AAS 201st Meeting, January, 2003
Session 61. Pluto-Occultation Studies
Oral, Tuesday, January 7, 2003, 10:00-11:30am, 616-617

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[61.06] Re-examination of the Possibility of Haze in Pluto's Atmosphere Based on Multi-Wavelength Observations of the Pluto Occultation of P131.1.

J. E. Thomas-Osip, J. L. Elliot, K. B. Clancy (MIT)

Multi-wavelength observations of the occultation of P131.1 by Pluto (see Elliot et al., this conference) allow for a re-examination of the possibility of the existence of haze in Pluto's atmosphere. Models of the extinction efficiency of haze particles as a function of wavelength are being used investigate the potential for the existence of haze in the 2002 Pluto atmosphere.

The existence of a haze layer in Pluto's atmosphere was postulated to explain the abrupt change in slope seen in the light curve of the 1988 stellar occultation by Pluto (Elliot and Young 1992, AJ, 103, 991). An alternative explanation (Hubbard et al. 1990, Icarus, 84, 1) includes a steep thermal gradient near the surface instead of, or in addition to, a haze layer. Modeling of the growth and sedimentation of photo-chemically produced spherical aerosols (Stansberry et al. 1989, Geophys. Res. Let., 16, 1221) suggested that an appropriate production rate is not sufficient to produce the opacity necessary to account for change in slope found in the 1988 light curve, if it were due solely to spherical particle haze extinction.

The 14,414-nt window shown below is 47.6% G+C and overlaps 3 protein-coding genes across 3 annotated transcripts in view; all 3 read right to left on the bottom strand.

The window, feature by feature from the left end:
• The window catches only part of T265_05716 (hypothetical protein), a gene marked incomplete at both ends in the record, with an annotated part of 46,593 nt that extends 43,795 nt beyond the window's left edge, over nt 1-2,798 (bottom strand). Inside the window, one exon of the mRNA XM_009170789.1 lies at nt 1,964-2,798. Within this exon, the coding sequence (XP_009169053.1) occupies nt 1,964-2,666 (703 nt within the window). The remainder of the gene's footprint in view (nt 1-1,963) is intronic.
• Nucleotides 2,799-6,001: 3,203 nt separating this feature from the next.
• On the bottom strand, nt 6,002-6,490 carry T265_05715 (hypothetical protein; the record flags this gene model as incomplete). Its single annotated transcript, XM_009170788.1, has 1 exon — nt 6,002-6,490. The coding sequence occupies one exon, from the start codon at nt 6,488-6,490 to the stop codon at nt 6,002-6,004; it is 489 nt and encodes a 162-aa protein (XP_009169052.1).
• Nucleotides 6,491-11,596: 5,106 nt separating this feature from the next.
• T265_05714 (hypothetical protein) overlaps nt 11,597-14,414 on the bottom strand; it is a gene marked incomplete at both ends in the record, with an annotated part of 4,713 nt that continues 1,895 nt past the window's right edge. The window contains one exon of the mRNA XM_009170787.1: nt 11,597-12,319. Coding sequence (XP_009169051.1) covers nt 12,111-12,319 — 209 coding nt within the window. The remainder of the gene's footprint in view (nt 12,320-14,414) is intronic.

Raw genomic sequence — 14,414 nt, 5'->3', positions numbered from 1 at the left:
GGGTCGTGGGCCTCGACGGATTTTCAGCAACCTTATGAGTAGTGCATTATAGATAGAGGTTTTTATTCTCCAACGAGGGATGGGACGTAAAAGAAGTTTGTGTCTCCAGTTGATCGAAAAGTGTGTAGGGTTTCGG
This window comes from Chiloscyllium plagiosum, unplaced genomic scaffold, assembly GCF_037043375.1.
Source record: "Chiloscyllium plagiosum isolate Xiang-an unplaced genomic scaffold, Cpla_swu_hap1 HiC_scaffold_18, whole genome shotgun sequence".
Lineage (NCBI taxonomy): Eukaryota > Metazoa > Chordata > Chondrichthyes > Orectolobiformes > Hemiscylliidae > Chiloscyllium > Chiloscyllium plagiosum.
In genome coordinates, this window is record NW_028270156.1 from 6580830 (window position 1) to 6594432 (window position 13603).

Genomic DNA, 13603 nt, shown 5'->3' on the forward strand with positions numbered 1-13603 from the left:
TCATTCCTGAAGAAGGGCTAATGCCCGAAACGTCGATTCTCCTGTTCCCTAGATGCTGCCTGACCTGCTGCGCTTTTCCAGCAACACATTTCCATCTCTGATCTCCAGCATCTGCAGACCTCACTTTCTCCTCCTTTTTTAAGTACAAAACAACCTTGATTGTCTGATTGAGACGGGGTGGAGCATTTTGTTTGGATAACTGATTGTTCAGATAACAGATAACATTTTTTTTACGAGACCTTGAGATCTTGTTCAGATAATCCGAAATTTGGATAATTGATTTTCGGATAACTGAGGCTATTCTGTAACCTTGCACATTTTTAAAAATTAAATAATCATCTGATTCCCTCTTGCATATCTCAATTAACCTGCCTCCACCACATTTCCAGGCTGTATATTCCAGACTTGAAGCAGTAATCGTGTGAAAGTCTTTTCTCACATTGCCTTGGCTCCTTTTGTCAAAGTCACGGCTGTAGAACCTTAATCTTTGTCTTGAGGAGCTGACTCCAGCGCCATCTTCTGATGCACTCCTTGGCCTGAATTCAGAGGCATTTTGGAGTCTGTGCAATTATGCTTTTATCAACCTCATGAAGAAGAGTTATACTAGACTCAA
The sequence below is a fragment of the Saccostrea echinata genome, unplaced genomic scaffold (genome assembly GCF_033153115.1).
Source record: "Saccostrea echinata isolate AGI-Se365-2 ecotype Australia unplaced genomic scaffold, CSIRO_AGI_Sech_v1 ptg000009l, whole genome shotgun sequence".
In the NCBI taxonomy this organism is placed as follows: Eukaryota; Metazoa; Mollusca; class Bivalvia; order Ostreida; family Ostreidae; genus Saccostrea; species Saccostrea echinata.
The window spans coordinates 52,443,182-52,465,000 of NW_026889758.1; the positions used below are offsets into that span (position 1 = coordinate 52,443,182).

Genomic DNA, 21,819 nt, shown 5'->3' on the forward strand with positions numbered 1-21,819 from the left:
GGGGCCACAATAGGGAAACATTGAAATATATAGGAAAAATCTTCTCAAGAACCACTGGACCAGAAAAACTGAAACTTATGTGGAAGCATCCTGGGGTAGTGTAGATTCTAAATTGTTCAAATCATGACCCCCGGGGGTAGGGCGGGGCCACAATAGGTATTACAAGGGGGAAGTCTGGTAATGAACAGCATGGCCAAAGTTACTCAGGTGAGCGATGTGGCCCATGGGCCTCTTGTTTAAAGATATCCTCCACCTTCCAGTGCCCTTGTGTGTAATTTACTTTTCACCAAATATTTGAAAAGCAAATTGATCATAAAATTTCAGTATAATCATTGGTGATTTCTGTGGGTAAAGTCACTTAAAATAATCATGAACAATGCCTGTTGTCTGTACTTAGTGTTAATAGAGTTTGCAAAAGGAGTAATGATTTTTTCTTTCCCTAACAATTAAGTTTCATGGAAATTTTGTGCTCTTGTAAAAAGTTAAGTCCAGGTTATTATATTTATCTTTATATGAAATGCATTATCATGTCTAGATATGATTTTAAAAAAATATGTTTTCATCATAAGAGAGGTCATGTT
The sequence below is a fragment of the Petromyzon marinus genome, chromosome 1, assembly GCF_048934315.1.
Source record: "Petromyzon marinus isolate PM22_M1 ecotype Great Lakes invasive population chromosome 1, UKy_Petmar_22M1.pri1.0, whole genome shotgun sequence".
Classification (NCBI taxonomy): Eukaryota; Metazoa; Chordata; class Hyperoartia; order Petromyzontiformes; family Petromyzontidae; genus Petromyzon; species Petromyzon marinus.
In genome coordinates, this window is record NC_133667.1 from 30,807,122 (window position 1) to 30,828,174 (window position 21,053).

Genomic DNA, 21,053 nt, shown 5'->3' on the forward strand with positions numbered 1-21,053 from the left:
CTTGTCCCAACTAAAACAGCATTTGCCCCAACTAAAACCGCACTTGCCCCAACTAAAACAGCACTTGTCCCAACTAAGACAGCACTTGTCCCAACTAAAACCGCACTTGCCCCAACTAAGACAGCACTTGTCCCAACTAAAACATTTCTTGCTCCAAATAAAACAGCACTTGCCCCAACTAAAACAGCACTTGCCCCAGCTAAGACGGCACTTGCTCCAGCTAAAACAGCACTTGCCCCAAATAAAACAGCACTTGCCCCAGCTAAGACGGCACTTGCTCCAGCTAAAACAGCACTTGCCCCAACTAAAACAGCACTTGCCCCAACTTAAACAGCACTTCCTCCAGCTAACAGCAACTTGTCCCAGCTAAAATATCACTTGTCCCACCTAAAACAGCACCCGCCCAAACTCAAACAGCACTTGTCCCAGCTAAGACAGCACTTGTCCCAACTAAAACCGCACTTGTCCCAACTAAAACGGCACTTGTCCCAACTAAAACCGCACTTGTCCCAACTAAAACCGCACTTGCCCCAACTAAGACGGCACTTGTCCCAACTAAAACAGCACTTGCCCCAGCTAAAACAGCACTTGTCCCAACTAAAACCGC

Recent studies (see for example, Rannou et al. 1995, Icarus, 188, 355 and Thomas-Osip et al. 2002, Icarus, submitted) have shown that it is likely that photochemical hazes on Titan are aggregate in nature. Fractal aggregate particles can have larger extinction efficiencies than equivalent mass spheres of the same material (Rannou et al. 1999, Planet. Space Sci., 47,385). We are, therefore, also re-examining the effect of a haze with an aggregate morphology on modeling of the 1988 occultation observations. This research has been supported in part by NSF Grant AST-0073447 and NASA Grant NAG5-10444.

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